Clinical Practice Patterns in Chemotherapeutic Treatment Regimens for Metastatic Colorectal Cancer

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Abstract

Patients with metastatic colorectal cancer are now being exposed to an increasing number of therapeutic agents. The present observational retrospective study reports the clinical practice patterns and characterizes how these agents were used and why they were discontinued in the longitudinal course of patient treatment. FOLFOX (5-fluorouracil, leucovorin, oxaliplatin), FOLFIRI (irinotecan, 5-fluorouracil, leucovorin), and bevacizumab were most frequently used. Most patients discontinued treatment because of disease progression.

Background:

The treatment of patients with metastatic colorectal cancer (mCRC) has evolved during the past 2 decades, and patient survival has increased. Consequently, patients are exposed to more chemotherapeutic agents and regimens. Little is known about therapeutic drug sequencing and the factors influencing these choices.

Materials and Methods:

An observational, retrospective medical record review was conducted of patients with newly diagnosed adult mCRC from January 2002 to September 2013 identified in the McGill University-Jewish General Hospital's local tumor registry. All patients presented with mCRC (stage IV) and received ≥ 2 cycles and/or ≥ 28 days of first-line chemotherapy. The patient demographics, CRC characteristics, treatment patterns, and outcomes were recorded. The reason for changing or halting therapy was also reported.

Results:

Of the 215 patients who underwent treatment, 74.4% received second-line, 36% third-line, and 16.3% fourth-line treatment. In total, 88% received ≥ 3 classes of cytotoxic chemotherapy and 80% received ≥ 1 biologic agent. The most common first-line treatment was FOLFOX (5-fluorouracil, leucovorin, oxaliplatin) (47.4%) or CAPOX (capecitabine, oxaliplatin) (28.8%), and more than one half received bevacizumab (56%). Among the second- and third-line treatments, FOLFIRI (irinotecan, 5-fluorouracil, leucovorin) was the most common (40.3% and 30.3%, respectively), and bevacizumab was the most frequently used biologic agent (48.1% and 39.2%, respectively). For fourth-line treatment and beyond, most patients participated in clinical trials (45.7%) or received panitumumab monotherapy (31.4%). Across the first 4 therapy lines, disease progression was the primary motive for discontinuation (39.5%, 53.8%, 58.2%, and 37.1%).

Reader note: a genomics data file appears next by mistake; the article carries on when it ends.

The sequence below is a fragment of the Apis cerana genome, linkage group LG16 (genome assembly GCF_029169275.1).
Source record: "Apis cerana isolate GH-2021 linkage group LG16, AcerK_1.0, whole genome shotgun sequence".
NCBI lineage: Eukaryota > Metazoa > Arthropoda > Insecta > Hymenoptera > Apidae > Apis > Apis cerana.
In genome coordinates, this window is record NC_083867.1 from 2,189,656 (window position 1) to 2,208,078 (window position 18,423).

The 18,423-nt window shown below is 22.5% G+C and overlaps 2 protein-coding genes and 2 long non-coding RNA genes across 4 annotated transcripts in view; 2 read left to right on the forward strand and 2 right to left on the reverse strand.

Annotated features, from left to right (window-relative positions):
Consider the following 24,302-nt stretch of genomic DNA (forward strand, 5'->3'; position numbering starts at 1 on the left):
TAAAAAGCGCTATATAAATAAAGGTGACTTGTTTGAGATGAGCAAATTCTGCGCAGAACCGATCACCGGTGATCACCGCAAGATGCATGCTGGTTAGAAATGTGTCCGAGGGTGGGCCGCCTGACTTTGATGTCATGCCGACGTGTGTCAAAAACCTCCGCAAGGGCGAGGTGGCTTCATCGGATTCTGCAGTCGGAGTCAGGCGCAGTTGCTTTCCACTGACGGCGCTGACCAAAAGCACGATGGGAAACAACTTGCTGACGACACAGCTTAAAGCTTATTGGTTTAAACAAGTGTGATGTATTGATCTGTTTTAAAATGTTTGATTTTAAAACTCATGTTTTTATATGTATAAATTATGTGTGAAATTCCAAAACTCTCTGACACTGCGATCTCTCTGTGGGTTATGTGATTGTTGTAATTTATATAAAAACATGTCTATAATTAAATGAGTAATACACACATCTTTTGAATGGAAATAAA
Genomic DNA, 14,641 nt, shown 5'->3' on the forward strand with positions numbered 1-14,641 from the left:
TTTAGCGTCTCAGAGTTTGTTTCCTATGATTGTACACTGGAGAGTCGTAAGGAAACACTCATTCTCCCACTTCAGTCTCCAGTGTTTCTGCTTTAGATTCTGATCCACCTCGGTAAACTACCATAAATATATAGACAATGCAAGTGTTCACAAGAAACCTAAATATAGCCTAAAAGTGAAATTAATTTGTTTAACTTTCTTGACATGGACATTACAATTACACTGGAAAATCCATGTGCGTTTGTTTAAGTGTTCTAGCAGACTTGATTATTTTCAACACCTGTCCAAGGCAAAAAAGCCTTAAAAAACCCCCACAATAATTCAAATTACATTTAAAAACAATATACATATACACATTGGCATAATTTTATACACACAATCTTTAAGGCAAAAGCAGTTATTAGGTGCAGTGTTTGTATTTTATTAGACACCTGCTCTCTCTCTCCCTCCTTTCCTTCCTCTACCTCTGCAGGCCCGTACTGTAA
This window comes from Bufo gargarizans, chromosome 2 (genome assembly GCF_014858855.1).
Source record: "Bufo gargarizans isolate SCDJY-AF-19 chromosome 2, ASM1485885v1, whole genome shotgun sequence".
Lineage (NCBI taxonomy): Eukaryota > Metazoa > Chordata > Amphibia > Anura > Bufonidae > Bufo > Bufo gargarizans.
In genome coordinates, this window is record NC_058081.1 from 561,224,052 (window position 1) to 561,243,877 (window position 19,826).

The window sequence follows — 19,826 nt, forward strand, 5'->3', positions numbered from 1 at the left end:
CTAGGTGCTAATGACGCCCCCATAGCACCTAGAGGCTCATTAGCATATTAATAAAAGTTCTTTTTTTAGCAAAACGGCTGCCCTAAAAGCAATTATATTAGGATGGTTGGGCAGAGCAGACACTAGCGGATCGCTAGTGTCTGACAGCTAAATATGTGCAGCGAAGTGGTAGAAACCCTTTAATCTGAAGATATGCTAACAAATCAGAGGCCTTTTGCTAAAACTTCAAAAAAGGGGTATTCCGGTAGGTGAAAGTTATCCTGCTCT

Conclusion:

FOLFOX was the most common first-line and FOLFIRI the most common second- and third-line mCRC therapy. Bevacizumab was the most frequently used targeted therapy across all 3 treatment lines. Therapy discontinuation was primarily due to disease progression.

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